SCTF – Ed25519

This was a quite nice challenge about elliptic curves, giving 40 points. The problem is stated as follows:

Ed25519-sign the flag with the same private key and implementation flaw used to sign the messages below. The flag is the base64 representation of the signature.

Public key: \texttt{5bfcb1cd3938f3f6f3092da5f7d7a1bdb1d694a725d0585a99208787554e110d}

Message: sctf.io
Signature:
\begin{array}{l}\texttt{68299a51b6b592e2db83c26ca3594bdd81bdbb9f11c597a1deb823da7c8b9de8} \\ \texttt{e2224855125b1acbeab1468bf4860c1eeb05b6d2375e2214c55bdfe808a6c106}\end{array}

Message: 2016 Q1
Signature:
\begin{array}{l}\texttt{68299a51b6b592e2db83c26ca3594bdd81bdbb9f11c597a1deb823da7c8b9de8} \\  \texttt{25ad01a05a0cce69258d41d42ed046956e7d4586eb21ff031bf8ac03243d5e04}\end{array}

OK, so the two signatures have the same prefix \texttt{68299a51b6b592e2db83c26ca3594bdd81bdbb9f11c597a1deb823da7c8b9de8}. Hmm… let us first look at the Ed25519 signing algorithm and try to identify the flaw:

Skärmavbild 2016-04-13 kl. 10.49.16

 

Clearly, R is equal in for two different messages implying that either:

  1. There is a collision in SHA512, which is so unlikely that we can rule that out completely, or,
  2. R is independent of the message.

Now, we know that the implementation is flawed. It is rather obvious that the marked (see above image) connection from the message is missing.

First, define n =2^{252} + 27742317777372353535851937790883648493. The S-part is computed as r + a\cdot H(r,\text{pubkey},\text{message})  \bmod n

Since r does not differ in the flawed implementation, we have that

S_1 =r + a\cdot \underbrace{H(r,\text{pubkey},\text{message}_1)}_{h_1}, S_2 =r + a\cdot \underbrace{H(r,\text{pubkey},\text{message}_2)}_{h_2}

and therefore,

S_1 -S_2 =a\cdot \underbrace{(h_1-  h_2)}_{\text{known!}}.

So, we may obtain a =(S_1 - S_2) \cdot (h_1-  h_2)^{-1} \bmod n and, conquently, r = S_1-a \cdot h_1 \bmod n. To forge a signature for message \text{message}_3, we now compute h_3 = H(r,\text{pubkey},\text{message}_3). Using the previously obtain a and r, we can compute S_3 = r + a\cdot h_3 \bmod n. The signature becomes (R, S_3).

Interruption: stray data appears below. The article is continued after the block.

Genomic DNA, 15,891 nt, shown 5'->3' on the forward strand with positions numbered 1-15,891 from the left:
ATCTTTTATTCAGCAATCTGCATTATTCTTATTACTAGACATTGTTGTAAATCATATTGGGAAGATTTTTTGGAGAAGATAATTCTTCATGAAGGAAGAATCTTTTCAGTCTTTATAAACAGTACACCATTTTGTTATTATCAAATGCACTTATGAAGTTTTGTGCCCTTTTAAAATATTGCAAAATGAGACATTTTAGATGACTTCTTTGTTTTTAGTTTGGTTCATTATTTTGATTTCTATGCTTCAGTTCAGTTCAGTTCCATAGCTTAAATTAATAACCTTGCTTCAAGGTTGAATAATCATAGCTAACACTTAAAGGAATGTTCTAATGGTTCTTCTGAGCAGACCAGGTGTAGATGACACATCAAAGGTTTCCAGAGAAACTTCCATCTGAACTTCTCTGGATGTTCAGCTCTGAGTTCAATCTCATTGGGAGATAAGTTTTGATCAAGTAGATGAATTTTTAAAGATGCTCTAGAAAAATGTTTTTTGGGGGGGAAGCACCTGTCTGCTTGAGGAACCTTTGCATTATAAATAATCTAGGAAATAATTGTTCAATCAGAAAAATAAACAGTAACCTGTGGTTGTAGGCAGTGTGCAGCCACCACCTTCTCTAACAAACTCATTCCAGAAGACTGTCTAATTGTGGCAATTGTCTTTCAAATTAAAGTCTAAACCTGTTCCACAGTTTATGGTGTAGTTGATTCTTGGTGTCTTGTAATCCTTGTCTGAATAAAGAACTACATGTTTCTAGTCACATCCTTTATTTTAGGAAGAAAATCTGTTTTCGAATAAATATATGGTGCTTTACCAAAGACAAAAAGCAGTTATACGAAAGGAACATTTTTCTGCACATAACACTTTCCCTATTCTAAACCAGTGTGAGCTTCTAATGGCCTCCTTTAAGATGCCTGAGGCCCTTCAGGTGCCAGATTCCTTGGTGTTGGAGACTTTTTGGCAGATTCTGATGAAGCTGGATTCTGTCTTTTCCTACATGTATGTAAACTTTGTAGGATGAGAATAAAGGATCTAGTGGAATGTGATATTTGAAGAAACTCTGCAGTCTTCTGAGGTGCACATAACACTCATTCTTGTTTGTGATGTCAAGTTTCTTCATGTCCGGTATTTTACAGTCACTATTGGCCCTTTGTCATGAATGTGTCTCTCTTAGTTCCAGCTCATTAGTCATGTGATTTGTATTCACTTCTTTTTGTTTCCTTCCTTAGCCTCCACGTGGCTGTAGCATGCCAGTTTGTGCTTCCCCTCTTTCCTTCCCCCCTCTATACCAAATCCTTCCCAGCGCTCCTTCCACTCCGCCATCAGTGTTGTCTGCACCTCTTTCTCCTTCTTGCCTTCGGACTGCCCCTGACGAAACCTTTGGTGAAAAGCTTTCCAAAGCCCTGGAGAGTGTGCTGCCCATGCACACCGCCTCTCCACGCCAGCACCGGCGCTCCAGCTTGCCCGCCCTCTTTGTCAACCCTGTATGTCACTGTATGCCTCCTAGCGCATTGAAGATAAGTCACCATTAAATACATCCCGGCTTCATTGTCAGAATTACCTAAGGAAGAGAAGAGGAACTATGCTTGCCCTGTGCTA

OK, so how does it look in code?


import ed25519, hashlib, libnum, binascii, base64

def bit(h,i): return (ord(h[i/8]) >> (i%8)) & 1

def Hint(m):
   h = hashlib.sha512(m).digest()
   return sum(2**i * bit(h,i) for i in range(2*256))

def decodeint(s): return sum(2**i * bit(s,i) for i in range(0,256))

def encodeint(y):
   bits = [(y >> i) & 1 for i in range(256)]
   return ''.join([chr(sum([bits[i * 8 + j] <<  j for j in range(8)])) for i in range(256/8)])

# modular field size
n = 2**252 + 27742317777372353535851937790883648493
pkey = b'5bfcb1cd3938f3f6f3092da5f7d7a1bdb1d694a725d0585a99208787554e110d'

# messages
message1 = 'sctf.io'
message2 = '2016 Q1'
message3 = 'the flag'

# provided test-case signatures
sig1 = b'68299a51b6b592e2db83c26ca3594bdd81bdbb9f11c597a1deb823da7c8b9de8e2224855125b1acbeab1468bf4860c1eeb05b6d2375e2214c55bdfe808a6c106'
sig2 = b'68299a51b6b592e2db83c26ca3594bdd81bdbb9f11c597a1deb823da7c8b9de825ad01a05a0cce69258d41d42ed046956e7d4586eb21ff031bf8ac03243d5e04'

# extract required data
rbin = binascii.unhexlify(sig1[:64])
pkbin = binascii.unhexlify(pkey)
s1 = decodeint(binascii.unhexlify(sig1[64:]))
s2 = decodeint(binascii.unhexlify(sig2[64:]))

# compute H(R,A,M)
hram1 = Hint(rbin+pkbin+message1)
hram2 = Hint(rbin+pkbin+message2)

# ok, now we got the information we need
a = (s1-s2)*libnum.modular.invmod(hram1-hram2,n) % n
r = (s1-hram1*a) % n

# compute new hram
hram = Hint(rbin+pkbin+message3)
s = (r+hram*a) % n

# this is our new fresh signature
flagsig = sig1[:64] + binascii.hexlify(encodeint(s))

Converting it to the correct format

base64.b64encode(binascii.unhexlify(flagsig))

This gives us the flag

sctf{aCmaUba1kuLbg8Jso1lL3YG9u58RxZeh3rgj2nyLneh12Mf7NAvaREdBikQrkpWSa3UT15wUmunsrceSa3CUCQ==}.

(Image inspired by https://blog.mozilla.org/warner/2011/11/29/ed25519-keys/)

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